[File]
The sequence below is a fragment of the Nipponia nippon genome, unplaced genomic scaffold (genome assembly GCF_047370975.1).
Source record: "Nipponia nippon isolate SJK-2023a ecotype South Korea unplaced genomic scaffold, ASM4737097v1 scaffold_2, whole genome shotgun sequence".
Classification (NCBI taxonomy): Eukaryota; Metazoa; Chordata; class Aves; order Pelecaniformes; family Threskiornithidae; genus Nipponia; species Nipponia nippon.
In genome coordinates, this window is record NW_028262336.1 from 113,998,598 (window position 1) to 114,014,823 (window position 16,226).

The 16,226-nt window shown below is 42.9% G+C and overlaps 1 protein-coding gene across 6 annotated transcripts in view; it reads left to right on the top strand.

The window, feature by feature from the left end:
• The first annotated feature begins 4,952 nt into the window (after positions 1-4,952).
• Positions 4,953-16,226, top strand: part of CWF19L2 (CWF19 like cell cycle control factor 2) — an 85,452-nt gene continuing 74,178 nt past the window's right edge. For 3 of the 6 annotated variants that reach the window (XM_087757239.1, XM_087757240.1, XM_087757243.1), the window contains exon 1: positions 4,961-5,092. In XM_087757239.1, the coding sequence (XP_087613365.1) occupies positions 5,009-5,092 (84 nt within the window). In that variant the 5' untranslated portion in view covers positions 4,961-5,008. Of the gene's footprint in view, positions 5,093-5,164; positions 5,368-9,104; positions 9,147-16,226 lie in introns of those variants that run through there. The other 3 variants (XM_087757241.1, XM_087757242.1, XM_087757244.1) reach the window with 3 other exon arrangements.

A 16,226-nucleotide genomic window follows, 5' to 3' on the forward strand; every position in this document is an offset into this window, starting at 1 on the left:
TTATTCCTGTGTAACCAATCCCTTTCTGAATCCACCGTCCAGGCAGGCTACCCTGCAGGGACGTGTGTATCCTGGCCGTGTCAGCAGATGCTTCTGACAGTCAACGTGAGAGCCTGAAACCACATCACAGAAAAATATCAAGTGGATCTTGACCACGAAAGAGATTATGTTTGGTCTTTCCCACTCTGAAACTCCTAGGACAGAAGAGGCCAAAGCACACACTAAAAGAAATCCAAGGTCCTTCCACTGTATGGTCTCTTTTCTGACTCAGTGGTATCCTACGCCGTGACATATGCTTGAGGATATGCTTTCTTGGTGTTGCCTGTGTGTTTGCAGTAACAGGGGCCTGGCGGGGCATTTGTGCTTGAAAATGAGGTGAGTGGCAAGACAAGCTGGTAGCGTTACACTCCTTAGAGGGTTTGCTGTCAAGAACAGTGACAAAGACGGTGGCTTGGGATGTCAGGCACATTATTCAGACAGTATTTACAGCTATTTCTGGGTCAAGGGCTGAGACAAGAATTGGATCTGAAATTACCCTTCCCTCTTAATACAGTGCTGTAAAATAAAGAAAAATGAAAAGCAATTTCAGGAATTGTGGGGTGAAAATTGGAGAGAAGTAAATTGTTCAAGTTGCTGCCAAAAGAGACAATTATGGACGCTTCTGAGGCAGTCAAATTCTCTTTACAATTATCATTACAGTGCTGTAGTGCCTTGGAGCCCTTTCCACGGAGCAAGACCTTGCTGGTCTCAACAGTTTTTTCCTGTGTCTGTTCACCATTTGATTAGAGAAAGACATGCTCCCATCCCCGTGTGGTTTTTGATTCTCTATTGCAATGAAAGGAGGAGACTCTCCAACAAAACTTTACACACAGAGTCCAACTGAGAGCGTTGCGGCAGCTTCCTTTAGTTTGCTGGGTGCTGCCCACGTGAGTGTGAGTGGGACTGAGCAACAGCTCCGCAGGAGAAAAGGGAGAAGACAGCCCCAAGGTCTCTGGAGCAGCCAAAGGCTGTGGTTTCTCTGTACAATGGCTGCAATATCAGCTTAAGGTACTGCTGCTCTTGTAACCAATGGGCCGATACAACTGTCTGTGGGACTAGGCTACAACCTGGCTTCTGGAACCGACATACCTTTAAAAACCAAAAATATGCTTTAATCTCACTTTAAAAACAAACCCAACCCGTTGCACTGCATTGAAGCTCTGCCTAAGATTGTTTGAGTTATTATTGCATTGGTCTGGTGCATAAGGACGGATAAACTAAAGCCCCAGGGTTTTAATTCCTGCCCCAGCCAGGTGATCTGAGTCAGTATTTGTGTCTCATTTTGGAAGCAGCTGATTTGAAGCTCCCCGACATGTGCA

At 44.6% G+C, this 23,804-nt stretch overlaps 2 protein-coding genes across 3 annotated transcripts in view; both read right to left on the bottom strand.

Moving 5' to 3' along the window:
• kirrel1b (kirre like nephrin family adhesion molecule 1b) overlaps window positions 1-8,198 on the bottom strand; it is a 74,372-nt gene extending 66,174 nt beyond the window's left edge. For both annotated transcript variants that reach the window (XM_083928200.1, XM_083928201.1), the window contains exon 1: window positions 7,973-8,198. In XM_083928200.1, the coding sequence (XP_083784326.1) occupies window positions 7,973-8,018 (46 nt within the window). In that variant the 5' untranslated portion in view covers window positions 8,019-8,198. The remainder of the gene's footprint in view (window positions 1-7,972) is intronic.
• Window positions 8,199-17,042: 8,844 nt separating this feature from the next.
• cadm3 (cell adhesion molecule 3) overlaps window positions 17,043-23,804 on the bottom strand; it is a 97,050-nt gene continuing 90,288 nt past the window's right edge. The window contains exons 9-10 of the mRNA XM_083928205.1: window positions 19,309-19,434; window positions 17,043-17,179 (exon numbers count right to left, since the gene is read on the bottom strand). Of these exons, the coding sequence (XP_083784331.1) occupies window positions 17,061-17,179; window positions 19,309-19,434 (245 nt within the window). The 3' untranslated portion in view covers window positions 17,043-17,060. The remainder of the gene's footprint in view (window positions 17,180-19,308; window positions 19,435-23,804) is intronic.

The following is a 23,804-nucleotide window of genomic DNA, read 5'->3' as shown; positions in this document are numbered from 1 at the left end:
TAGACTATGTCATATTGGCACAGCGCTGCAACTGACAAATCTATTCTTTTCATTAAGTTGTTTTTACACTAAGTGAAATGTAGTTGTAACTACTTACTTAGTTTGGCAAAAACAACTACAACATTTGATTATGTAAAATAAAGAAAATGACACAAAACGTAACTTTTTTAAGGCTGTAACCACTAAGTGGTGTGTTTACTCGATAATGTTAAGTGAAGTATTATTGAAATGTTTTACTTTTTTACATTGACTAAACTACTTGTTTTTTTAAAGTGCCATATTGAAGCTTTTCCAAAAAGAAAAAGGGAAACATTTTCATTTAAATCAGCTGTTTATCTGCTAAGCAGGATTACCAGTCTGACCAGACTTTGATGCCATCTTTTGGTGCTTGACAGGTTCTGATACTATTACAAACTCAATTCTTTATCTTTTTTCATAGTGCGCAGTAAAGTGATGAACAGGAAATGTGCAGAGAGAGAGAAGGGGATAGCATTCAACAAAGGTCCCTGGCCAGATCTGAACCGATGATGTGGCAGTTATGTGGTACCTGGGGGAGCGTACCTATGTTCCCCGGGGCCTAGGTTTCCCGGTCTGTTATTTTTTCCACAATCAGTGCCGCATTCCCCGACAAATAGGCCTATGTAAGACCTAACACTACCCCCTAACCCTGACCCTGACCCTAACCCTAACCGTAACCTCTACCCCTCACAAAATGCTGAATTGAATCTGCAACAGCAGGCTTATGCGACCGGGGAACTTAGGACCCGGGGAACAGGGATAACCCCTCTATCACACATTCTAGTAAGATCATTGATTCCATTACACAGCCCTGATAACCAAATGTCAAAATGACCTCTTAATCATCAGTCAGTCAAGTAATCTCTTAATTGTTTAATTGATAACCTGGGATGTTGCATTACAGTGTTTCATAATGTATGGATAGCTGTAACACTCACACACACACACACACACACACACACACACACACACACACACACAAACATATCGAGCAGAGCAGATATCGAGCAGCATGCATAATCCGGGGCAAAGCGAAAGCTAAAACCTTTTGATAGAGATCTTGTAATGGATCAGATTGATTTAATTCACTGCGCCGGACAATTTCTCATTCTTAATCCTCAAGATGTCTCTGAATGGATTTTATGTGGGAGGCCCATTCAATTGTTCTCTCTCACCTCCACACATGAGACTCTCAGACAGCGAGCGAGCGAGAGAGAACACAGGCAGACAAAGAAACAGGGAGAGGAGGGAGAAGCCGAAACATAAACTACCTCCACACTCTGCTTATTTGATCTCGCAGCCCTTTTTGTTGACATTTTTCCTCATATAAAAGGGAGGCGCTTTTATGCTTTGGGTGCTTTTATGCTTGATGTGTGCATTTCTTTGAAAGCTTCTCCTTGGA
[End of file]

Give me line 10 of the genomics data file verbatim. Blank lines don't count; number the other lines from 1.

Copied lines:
TTATTCCTGTGTAACCAATCCCTTTCTGAATCCACCGTCCAGGCAGGCTACCCTGCAGGGACGTGTGTATCCTGGCCGTGTCAGCAGATGCTTCTGACAGTCAACGTGAGAGCCTGAAACCACATCACAGAAAAATATCAAGTGGATCTTGACCACGAAAGAGATTATGTTTGGTCTTTCCCACTCTGAAACTCCTAGGACAGAAGAGGCCAAAGCACACACTAAAAGAAATCCAAGGTCCTTCCACTGTATGGTCTCTTTTCTGACTCAGTGGTATCCTACGCCGTGACATATGCTTGAGGATATGCTTTCTTGGTGTTGCCTGTGTGTTTGCAGTAACAGGGGCCTGGCGGGGCATTTGTGCTTGAAAATGAGGTGAGTGGCAAGACAAGCTGGTAGCGTTACACTCCTTAGAGGGTTTGCTGTCAAGAACAGTGACAAAGACGGTGGCTTGGGATGTCAGGCACATTATTCAGACAGTATTTACAGCTATTTCTGGGTCAAGGGCTGAGACAAGAATTGGATCTGAAATTACCCTTCCCTCTTAATACAGTGCTGTAAAATAAAGAAAAATGAAAAGCAATTTCAGGAATTGTGGGGTGAAAATTGGAGAGAAGTAAATTGTTCAAGTTGCTGCCAAAAGAGACAATTATGGACGCTTCTGAGGCAGTCAAATTCTCTTTACAATTATCATTACAGTGCTGTAGTGCCTTGGAGCCCTTTCCACGGAGCAAGACCTTGCTGGTCTCAACAGTTTTTTCCTGTGTCTGTTCACCATTTGATTAGAGAAAGACATGCTCCCATCCCCGTGTGGTTTTTGATTCTCTATTGCAATGAAAGGAGGAGACTCTCCAACAAAACTTTACACACAGAGTCCAACTGAGAGCGTTGCGGCAGCTTCCTTTAGTTTGCTGGGTGCTGCCCACGTGAGTGTGAGTGGGACTGAGCAACAGCTCCGCAGGAGAAAAGGGAGAAGACAGCCCCAAGGTCTCTGGAGCAGCCAAAGGCTGTGGTTTCTCTGTACAATGGCTGCAATATCAGCTTAAGGTACTGCTGCTCTTGTAACCAATGGGCCGATACAACTGTCTGTGGGACTAGGCTACAACCTGGCTTCTGGAACCGACATACCTTTAAAAACCAAAAATATGCTTTAATCTCACTTTAAAAACAAACCCAACCCGTTGCACTGCATTGAAGCTCTGCCTAAGATTGTTTGAGTTATTATTGCATTGGTCTGGTGCATAAGGACGGATAAACTAAAGCCCCAGGGTTTTAATTCCTGCCCCAGCCAGGTGATCTGAGTCAGTATTTGTGTCTCATTTTGGAAGCAGCTGATTTGAAGCTCCCCGACATGTGCA